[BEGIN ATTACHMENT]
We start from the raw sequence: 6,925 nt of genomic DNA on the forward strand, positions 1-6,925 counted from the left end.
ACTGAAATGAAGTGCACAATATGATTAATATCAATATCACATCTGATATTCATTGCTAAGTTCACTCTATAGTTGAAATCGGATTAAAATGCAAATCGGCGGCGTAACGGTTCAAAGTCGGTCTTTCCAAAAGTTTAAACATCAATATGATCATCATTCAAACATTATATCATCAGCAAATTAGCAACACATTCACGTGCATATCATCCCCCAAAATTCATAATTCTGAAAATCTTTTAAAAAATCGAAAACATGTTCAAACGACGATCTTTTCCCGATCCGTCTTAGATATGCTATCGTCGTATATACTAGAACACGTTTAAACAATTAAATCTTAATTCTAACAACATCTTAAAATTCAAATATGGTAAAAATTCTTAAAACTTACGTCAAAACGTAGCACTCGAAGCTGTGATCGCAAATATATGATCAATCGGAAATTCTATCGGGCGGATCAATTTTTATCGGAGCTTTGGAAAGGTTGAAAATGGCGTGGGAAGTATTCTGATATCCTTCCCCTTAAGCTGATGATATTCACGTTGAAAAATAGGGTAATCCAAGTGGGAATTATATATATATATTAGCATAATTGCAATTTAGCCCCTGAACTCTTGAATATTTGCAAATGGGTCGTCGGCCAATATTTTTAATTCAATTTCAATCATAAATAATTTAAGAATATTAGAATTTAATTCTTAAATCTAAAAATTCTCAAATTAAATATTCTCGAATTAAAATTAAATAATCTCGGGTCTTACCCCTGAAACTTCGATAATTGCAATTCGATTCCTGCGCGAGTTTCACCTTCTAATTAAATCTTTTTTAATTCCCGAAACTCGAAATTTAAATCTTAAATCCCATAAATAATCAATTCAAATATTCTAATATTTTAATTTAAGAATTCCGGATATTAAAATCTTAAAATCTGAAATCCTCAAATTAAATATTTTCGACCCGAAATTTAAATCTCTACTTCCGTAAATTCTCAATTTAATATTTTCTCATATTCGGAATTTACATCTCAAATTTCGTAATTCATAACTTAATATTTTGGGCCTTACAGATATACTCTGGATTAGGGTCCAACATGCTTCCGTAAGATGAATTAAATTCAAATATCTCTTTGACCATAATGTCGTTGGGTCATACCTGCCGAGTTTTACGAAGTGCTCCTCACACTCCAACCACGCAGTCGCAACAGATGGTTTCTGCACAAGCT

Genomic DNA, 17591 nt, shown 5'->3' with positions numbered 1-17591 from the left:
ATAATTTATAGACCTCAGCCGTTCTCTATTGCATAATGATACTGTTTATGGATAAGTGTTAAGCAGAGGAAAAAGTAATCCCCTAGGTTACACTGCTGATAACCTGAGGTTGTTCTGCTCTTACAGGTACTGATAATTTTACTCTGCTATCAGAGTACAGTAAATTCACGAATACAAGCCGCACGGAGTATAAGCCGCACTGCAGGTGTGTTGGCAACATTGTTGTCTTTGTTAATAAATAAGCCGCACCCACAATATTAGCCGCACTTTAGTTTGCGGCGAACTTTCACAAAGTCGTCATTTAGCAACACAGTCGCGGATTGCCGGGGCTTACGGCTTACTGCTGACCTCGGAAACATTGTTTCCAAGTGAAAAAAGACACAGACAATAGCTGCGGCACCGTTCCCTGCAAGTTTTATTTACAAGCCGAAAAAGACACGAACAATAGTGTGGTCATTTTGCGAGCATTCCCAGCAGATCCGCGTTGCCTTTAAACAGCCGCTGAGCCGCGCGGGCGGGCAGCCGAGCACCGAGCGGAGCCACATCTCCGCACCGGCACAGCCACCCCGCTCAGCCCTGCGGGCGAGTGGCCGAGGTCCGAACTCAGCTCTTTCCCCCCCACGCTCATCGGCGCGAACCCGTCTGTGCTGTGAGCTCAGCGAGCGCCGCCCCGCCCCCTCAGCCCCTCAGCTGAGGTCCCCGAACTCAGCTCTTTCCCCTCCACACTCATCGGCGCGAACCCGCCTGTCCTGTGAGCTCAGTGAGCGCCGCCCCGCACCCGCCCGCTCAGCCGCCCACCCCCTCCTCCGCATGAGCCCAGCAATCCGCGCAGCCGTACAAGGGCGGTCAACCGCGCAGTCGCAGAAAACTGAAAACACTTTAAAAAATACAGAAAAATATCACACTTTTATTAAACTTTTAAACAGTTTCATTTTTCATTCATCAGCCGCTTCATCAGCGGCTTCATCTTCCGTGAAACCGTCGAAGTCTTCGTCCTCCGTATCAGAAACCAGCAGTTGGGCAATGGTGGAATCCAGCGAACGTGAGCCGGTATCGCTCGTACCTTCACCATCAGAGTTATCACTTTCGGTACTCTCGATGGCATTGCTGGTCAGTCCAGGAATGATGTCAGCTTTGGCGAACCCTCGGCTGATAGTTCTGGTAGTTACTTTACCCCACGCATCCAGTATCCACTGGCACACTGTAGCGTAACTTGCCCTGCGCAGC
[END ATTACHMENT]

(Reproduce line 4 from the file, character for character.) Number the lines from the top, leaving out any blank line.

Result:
ATAATTTATAGACCTCAGCCGTTCTCTATTGCATAATGATACTGTTTATGGATAAGTGTTAAGCAGAGGAAAAAGTAATCCCCTAGGTTACACTGCTGATAACCTGAGGTTGTTCTGCTCTTACAGGTACTGATAATTTTACTCTGCTATCAGAGTACAGTAAATTCACGAATACAAGCCGCACGGAGTATAAGCCGCACTGCAGGTGTGTTGGCAACATTGTTGTCTTTGTTAATAAATAAGCCGCACCCACAATATTAGCCGCACTTTAGTTTGCGGCGAACTTTCACAAAGTCGTCATTTAGCAACACAGTCGCGGATTGCCGGGGCTTACGGCTTACTGCTGACCTCGGAAACATTGTTTCCAAGTGAAAAAAGACACAGACAATAGCTGCGGCACCGTTCCCTGCAAGTTTTATTTACAAGCCGAAAAAGACACGAACAATAGTGTGGTCATTTTGCGAGCATTCCCAGCAGATCCGCGTTGCCTTTAAACAGCCGCTGAGCCGCGCGGGCGGGCAGCCGAGCACCGAGCGGAGCCACATCTCCGCACCGGCACAGCCACCCCGCTCAGCCCTGCGGGCGAGTGGCCGAGGTCCGAACTCAGCTCTTTCCCCCCCACGCTCATCGGCGCGAACCCGTCTGTGCTGTGAGCTCAGCGAGCGCCGCCCCGCCCCCTCAGCCCCTCAGCTGAGGTCCCCGAACTCAGCTCTTTCCCCTCCACACTCATCGGCGCGAACCCGCCTGTCCTGTGAGCTCAGTGAGCGCCGCCCCGCACCCGCCCGCTCAGCCGCCCACCCCCTCCTCCGCATGAGCCCAGCAATCCGCGCAGCCGTACAAGGGCGGTCAACCGCGCAGTCGCAGAAAACTGAAAACACTTTAAAAAATACAGAAAAATATCACACTTTTATTAAACTTTTAAACAGTTTCATTTTTCATTCATCAGCCGCTTCATCAGCGGCTTCATCTTCCGTGAAACCGTCGAAGTCTTCGTCCTCCGTATCAGAAACCAGCAGTTGGGCAATGGTGGAATCCAGCGAACGTGAGCCGGTATCGCTCGTACCTTCACCATCAGAGTTATCACTTTCGGTACTCTCGATGGCATTGCTGGTCAGTCCAGGAATGATGTCAGCTTTGGCGAACCCTCGGCTGATAGTTCTGGTAGTTACTTTACCCCACGCATCCAGTATCCACTGGCACACTGTAGCGTAACTTGCCCTGCGCAGC